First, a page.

Six ways in which the energy costs review could reduce consumer costs and deliver green energy. The Government’s review of energy costs is obviously a set-up designed to argue against a major emphasis on funding currently commercialised renewables and energy efficiency technologies, so here I critique this viewpoint and suggest some ideas for what a genuinely far-sighted clean energy effort to reduce costs might involve. Ideas which, I suspect, will be comprehensively ignored by the review. The Government has given its review of energy costs to Dieter Helm whose opinions are hostile to promoting ‘current’ generation renewables and who is anyway excluded from considering the Hinkley C contract or other issues such as the smart meter roll-out which are pushing up electricity prices. Six ways that the Government could reduce costs to the consumer, none of which are likely to be recommended by the Helm review. 1. Encourage the French Government to reconsider the Hinkley C project; 2. Instead issue power purchase agreements to onshore wind, offshore wind and solar pv for projects in the £60-£80 range, using 15-20 year contracts by the end of which costs of renewables will have fallen further; 3. Abolish stamp duty for houses which incorporate energy efficiency, solar power and storage technologies which involve buildings which can generate more energy than they consume; 4. Take the disastrously implemented ‘smart energy meter’ rollout out of the hands of the electricity suppliers and put it into the hands of the Distribution Network Operators who are now becoming Distribution System Operators. 5. Abolish price competition in the domestic retail sector and replace it with competition between suppliers to supply energy efficiency; 6. Identify new sites for offshore wind deployment as well as quickly bringing forward the issue of power purchase agreements to existing projects with planning consent.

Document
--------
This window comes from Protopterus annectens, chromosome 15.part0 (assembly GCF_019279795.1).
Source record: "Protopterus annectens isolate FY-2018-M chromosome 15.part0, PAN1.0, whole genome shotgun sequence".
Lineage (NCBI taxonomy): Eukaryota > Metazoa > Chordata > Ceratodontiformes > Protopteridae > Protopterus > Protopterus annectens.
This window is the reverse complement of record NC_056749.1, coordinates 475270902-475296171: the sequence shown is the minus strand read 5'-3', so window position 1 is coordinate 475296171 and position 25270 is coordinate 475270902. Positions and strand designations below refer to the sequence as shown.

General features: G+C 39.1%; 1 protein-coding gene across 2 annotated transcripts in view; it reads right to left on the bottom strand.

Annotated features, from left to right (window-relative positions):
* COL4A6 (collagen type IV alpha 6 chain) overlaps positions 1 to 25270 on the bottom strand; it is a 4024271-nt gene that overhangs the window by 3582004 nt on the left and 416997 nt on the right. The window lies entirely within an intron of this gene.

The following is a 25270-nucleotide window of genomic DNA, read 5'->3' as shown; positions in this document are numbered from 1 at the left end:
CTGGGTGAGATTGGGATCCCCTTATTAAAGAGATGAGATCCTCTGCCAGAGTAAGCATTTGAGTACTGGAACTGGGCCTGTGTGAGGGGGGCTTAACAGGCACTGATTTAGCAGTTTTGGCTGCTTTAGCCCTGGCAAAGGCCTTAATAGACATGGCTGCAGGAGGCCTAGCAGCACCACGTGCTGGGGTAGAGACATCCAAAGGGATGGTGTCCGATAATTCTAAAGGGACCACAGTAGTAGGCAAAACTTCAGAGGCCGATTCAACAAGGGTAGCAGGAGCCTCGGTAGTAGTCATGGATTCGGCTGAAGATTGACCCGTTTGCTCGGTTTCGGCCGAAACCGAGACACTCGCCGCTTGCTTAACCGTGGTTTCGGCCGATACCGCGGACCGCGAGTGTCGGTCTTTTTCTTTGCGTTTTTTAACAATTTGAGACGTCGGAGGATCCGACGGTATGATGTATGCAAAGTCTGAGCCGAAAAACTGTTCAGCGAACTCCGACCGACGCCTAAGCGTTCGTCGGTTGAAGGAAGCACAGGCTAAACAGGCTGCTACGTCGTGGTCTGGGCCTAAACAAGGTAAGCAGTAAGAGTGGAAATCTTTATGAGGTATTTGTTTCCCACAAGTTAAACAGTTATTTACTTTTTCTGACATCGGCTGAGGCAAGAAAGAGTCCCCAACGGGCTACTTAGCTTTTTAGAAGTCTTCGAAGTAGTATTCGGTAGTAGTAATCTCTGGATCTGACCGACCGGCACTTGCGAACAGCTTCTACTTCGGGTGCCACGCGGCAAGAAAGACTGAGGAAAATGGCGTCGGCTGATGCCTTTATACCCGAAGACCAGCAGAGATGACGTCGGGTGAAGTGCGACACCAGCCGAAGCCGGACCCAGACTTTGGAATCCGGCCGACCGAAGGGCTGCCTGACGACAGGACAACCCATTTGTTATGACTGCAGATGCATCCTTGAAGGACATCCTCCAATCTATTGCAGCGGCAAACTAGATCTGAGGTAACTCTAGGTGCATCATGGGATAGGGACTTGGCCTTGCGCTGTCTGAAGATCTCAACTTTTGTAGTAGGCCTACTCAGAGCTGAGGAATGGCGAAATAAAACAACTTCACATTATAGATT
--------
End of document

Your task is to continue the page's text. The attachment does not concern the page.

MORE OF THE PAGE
Dave Toke’s Blog 14th Aug 2017 read more »